Benanthrope
Gig Seeker Pro

Benanthrope

Louisville, Kentucky, United States | SELF

Louisville, Kentucky, United States | SELF
Band Rock Americana

Calendar

This band hasn't logged any future gigs

Jun
23
Benanthrope @ Lynagh's Pub

Lexington, Kentucky, USA

Lexington, Kentucky, USA

Jun
08
Benanthrope @ The Dragon Pub

Frankfort, Kentucky, USA

Frankfort, Kentucky, USA

May
25
Benanthrope @ The Irish Exit

New Albany, Indiana, USA

New Albany, Indiana, USA

Music

Press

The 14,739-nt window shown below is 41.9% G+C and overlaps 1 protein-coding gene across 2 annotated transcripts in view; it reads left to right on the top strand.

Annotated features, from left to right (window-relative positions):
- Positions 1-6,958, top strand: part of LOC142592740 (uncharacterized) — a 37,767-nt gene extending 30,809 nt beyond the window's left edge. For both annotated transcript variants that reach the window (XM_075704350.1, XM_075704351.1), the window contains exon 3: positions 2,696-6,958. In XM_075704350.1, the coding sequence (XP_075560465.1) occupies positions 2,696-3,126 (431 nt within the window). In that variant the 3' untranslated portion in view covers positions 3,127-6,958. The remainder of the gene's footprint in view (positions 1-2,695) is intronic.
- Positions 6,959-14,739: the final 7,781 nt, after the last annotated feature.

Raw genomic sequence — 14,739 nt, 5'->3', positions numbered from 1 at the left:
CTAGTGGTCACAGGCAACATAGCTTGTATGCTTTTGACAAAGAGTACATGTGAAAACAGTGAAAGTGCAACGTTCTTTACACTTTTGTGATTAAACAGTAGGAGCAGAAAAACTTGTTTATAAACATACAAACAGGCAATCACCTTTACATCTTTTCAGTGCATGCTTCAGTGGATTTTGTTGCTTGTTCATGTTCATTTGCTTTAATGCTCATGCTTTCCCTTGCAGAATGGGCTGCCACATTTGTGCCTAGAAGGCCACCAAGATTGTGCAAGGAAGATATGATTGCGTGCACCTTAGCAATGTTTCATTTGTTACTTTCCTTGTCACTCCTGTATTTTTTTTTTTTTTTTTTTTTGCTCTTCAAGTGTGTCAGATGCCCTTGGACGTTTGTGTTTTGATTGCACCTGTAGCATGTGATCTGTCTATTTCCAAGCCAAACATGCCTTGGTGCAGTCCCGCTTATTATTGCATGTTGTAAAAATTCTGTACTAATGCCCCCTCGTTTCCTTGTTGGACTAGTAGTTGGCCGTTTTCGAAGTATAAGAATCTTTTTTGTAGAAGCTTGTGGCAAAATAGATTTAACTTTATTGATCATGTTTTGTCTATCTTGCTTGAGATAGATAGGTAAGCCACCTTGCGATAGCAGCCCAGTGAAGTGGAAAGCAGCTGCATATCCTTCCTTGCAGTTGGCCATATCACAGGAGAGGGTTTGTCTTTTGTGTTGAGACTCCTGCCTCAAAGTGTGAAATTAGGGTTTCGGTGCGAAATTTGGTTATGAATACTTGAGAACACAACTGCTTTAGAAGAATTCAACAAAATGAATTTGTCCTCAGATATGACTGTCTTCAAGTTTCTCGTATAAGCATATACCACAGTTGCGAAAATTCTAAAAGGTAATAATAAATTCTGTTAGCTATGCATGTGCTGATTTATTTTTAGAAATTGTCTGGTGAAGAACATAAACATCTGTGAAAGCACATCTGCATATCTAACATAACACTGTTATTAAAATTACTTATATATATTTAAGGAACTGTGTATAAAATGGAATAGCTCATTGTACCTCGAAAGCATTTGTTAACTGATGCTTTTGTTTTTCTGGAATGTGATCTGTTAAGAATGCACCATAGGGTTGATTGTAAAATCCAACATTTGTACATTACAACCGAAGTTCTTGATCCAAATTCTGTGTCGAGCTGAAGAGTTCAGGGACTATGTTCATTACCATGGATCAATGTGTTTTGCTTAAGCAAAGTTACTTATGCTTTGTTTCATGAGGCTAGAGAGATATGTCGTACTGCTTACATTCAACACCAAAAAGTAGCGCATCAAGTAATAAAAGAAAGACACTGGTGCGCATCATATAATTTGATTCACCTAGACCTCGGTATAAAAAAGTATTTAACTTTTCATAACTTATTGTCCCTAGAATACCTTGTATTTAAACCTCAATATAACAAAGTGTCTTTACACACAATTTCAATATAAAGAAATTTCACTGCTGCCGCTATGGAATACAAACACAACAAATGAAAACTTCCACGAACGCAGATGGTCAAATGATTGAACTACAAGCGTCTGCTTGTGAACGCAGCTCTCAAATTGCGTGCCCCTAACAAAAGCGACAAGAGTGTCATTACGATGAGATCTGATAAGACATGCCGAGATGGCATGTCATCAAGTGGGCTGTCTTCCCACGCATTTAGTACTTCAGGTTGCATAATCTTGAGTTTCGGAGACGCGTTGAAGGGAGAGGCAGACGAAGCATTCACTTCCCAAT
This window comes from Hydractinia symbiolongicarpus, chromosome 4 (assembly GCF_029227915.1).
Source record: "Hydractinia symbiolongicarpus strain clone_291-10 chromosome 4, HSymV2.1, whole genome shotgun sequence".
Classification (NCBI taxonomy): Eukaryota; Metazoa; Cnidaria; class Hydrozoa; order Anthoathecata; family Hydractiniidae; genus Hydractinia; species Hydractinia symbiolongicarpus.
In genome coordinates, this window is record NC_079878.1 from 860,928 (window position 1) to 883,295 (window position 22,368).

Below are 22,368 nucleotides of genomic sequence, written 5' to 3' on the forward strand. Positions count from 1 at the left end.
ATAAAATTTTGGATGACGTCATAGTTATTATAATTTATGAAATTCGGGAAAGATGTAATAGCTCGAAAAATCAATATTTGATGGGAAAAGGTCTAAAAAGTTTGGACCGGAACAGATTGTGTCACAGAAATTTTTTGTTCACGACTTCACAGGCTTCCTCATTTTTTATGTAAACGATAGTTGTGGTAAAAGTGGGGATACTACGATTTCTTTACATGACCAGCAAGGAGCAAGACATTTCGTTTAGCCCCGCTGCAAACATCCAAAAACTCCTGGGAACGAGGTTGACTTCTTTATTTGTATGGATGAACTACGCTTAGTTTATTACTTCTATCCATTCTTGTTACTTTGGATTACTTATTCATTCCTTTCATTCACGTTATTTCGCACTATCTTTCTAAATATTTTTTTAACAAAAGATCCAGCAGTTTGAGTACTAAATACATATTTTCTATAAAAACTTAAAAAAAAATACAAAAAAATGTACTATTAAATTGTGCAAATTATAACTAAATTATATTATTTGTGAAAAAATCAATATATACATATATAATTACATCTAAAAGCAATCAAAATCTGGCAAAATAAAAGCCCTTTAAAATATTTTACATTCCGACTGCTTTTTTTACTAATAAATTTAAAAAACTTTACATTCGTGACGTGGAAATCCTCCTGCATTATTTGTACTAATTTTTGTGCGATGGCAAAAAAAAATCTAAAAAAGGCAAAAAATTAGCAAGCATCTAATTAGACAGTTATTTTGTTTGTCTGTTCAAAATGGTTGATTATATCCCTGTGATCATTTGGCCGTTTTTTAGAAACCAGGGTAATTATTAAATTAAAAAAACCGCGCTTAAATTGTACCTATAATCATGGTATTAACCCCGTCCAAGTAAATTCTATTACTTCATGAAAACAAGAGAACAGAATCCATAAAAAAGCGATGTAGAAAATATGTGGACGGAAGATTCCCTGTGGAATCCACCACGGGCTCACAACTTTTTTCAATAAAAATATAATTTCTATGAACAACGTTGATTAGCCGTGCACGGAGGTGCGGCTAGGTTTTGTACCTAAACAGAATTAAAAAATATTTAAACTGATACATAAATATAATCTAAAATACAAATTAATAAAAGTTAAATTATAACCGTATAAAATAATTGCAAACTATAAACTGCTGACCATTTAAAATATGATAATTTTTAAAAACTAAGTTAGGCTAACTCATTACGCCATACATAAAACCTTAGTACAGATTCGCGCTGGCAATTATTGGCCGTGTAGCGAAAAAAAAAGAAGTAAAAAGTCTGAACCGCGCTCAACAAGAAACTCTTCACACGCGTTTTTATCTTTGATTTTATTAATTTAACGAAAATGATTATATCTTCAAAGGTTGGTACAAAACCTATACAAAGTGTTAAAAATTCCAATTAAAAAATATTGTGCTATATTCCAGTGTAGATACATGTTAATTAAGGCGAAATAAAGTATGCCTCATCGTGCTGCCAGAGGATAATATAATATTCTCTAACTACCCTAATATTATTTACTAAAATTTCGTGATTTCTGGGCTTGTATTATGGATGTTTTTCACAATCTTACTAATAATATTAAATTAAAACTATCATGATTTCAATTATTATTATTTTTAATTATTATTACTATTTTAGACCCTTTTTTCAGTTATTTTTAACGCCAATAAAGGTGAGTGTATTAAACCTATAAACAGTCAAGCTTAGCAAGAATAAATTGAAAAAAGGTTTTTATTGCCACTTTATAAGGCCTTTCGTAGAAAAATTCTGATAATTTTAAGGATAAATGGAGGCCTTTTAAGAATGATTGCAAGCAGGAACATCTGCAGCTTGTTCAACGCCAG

It's clear with one listen that lyrics drive and infest Ben's brain. Benanthrope is definitely driven by the words; each song is different painting that houses those lines. It's singer-songwriter music that experiments with the presentation of themes and ideas in the words, making for a pretty diverse listen, never staying within one genre, but jump-skipping from style to style. "Saddest of Bastards" wears like a jacket full of influences on its sleeve, much like other imaginative singer-songwriters pursue their muses. You can tell [Ben] listens to a lot of different types of music as the EP travels through outsider-hinged country, folk, blues, and just straight experimental presentations to express the ideas and the sounds that he's taking aim at. The full target is the song and the genre is wiped aside to find the perfect frame for that thought. I hear Tom Waits, "Mutations"-era Beck, Willie Nelson, and a host of other timbers for support, each meshing and mixing into music that makes for good medicine for a person intertwined into the idea of the song. Benanthrope is what songwriters for songwriters do; take everything around them and combine it into a whirl that becomes their own, like students of song. This EP definitely accomplishes that. It's interesting, creative, well-written, and time was definitely spent in its recording.